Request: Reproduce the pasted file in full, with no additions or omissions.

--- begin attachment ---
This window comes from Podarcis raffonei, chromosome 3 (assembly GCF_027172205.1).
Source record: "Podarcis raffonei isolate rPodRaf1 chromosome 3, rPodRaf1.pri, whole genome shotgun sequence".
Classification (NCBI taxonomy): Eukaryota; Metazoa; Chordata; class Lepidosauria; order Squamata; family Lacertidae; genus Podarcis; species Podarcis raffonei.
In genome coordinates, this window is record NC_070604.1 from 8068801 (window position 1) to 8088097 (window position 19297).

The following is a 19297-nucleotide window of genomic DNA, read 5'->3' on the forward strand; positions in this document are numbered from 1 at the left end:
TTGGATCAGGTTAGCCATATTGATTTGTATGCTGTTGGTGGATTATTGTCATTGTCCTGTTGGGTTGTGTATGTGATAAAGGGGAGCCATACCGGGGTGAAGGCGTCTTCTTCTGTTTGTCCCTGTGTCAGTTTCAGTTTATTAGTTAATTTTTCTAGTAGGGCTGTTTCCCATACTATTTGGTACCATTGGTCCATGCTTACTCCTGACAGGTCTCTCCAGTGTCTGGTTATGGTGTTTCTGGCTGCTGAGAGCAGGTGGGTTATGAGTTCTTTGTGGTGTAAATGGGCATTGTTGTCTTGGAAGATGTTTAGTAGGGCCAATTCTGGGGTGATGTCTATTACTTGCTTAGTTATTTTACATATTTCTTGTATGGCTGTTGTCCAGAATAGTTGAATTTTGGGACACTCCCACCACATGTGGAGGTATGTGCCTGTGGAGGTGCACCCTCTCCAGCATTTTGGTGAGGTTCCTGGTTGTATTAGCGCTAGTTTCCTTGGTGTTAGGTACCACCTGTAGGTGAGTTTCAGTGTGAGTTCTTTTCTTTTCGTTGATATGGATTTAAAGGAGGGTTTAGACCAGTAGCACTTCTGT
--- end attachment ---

This window comes from Podarcis raffonei, chromosome 3 (assembly GCF_027172205.1).
Source record: "Podarcis raffonei isolate rPodRaf1 chromosome 3, rPodRaf1.pri, whole genome shotgun sequence".
Classification (NCBI taxonomy): Eukaryota; Metazoa; Chordata; class Lepidosauria; order Squamata; family Lacertidae; genus Podarcis; species Podarcis raffonei.
In genome coordinates, this window is record NC_070604.1 from 8068801 (window position 1) to 8088097 (window position 19297).

The following is a 19297-nucleotide window of genomic DNA, read 5'->3' on the forward strand; positions in this document are numbered from 1 at the left end:
TTGGATCAGGTTAGCCATATTGATTTGTATGCTGTTGGTGGATTATTGTCATTGTCCTGTTGGGTTGTGTATGTGATAAAGGGGAGCCATACCGGGGTGAAGGCGTCTTCTTCTGTTTGTCCCTGTGTCAGTTTCAGTTTATTAGTTAATTTTTCTAGTAGGGCTGTTTCCCATACTATTTGGTACCATTGGTCCATGCTTACTCCTGACAGGTCTCTCCAGTGTCTGGTTATGGTGTTTCTGGCTGCTGAGAGCAGGTGGGTTATGAGTTCTTTGTGGTGTAAATGGGCATTGTTGTCTTGGAAGATGTTTAGTAGGGCCAATTCTGGGGTGATGTCTATTACTTGCTTAGTTATTTTACATATTTCTTGTATGGCTGTTGTCCAGAATAGTTGAATTTTGGGACACTCCCACCACATGTGGAGGTATGTGCCTGTGGAGGTGCACCCTCTCCAGCATTTTGGTGAGGTTCCTGGTTGTATTAGCGCTAGTTTCCTTGGTGTTAGGTACCACCTGTAGGTGAGTTTCAGTGTGAGTTCTTTTCTTTTCGTTGATATGGATTTAAAGGAGGGTTTAGACCAGTAGCACTTCTGT